This week we present one of the artifacts from a site we found while doing surveys for Sundre Forest Products on the North Saskatchewan River in 2015. More than 30 artifacts were found through shovel testing at the site, but this one is extra-special. It’s a dart point of the Besant style. Above is a photo of the point right after Corey found it in the screen we use to sift soil from the shovel tests we dig while looking for sites.
One reason this artifact is so special is because it helps us estimate how old the site is. We don’t have a precise date for when people were at this site because that usually requires finding an artifact made of material that was once living, like wood or bone, that can be sent to labs to be dated through special techniques. Unfortunately these kinds of material don’t preserve well in the acidic soil of the Boreal forest, but by finding a point like this we can give an estimate of the site’s age. Besant points have been found in Alberta at sites dating between 2,550 and 1,400 years ago. That means that before this photo, the last time the point was seen may have been more than two thousand years ago!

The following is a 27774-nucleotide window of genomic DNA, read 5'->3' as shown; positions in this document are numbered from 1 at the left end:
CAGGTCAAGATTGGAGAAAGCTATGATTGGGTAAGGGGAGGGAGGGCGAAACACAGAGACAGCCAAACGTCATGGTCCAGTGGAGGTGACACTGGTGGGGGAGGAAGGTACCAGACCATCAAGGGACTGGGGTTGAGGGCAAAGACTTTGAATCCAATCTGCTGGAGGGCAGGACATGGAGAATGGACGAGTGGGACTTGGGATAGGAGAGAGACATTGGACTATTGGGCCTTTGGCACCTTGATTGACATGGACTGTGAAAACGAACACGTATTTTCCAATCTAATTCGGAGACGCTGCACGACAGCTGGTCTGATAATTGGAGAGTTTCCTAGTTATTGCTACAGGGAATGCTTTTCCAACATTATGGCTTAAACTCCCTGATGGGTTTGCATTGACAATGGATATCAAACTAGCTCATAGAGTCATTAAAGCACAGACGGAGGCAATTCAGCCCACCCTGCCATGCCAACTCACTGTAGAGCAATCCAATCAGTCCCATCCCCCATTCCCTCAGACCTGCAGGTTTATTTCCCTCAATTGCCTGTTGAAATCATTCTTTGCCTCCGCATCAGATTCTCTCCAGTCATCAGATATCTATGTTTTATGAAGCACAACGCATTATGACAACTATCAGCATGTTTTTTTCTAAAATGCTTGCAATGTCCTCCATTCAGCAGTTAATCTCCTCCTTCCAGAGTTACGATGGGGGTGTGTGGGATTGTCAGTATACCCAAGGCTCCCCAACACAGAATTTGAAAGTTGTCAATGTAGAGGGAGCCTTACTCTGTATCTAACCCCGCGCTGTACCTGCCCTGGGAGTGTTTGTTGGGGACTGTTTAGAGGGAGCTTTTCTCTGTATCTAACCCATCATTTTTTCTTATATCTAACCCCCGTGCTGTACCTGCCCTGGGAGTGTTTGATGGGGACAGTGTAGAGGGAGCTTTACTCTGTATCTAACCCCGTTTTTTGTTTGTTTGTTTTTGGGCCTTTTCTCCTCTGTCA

In addition to being one of the few artifacts we find that can be used to figure out how old a site is (and teach us about how people were living in the past and how that changed over time), this artifact is special because we don’t find points often. Most people have seen arrowheads like this at some point, but they’re not commonly found when archaeologists are at the test pitting stage of their work. Instead, we usually find all the rock that gets broken off when the past person was making the tool. We call those pieces “flakes” and there are way more flakes out there than points. That’s why it’s always a big deal to find a point through shovel testing. Look how happy Corey is at finding it in one of his shovel tests!